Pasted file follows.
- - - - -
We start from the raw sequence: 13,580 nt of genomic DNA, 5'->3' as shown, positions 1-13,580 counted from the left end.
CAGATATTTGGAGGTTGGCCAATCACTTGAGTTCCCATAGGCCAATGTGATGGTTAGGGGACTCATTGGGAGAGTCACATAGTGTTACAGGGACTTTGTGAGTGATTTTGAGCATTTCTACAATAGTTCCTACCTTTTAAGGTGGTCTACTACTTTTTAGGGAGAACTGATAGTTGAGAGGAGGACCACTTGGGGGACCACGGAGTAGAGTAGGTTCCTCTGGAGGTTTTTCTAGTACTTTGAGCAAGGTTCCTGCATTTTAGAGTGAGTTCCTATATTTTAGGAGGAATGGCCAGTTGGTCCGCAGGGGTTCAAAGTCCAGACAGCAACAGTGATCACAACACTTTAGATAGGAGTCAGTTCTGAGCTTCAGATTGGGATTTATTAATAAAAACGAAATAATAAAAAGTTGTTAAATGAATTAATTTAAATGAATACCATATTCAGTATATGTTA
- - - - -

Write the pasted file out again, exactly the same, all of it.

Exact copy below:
We start from the raw sequence: 13,580 nt of genomic DNA, 5'->3' as shown, positions 1-13,580 counted from the left end.
CAGATATTTGGAGGTTGGCCAATCACTTGAGTTCCCATAGGCCAATGTGATGGTTAGGGGACTCATTGGGAGAGTCACATAGTGTTACAGGGACTTTGTGAGTGATTTTGAGCATTTCTACAATAGTTCCTACCTTTTAAGGTGGTCTACTACTTTTTAGGGAGAACTGATAGTTGAGAGGAGGACCACTTGGGGGACCACGGAGTAGAGTAGGTTCCTCTGGAGGTTTTTCTAGTACTTTGAGCAAGGTTCCTGCATTTTAGAGTGAGTTCCTATATTTTAGGAGGAATGGCCAGTTGGTCCGCAGGGGTTCAAAGTCCAGACAGCAACAGTGATCACAACACTTTAGATAGGAGTCAGTTCTGAGCTTCAGATTGGGATTTATTAATAAAAACGAAATAATAAAAAGTTGTTAAATGAATTAATTTAAATGAATACCATATTCAGTATATGTTA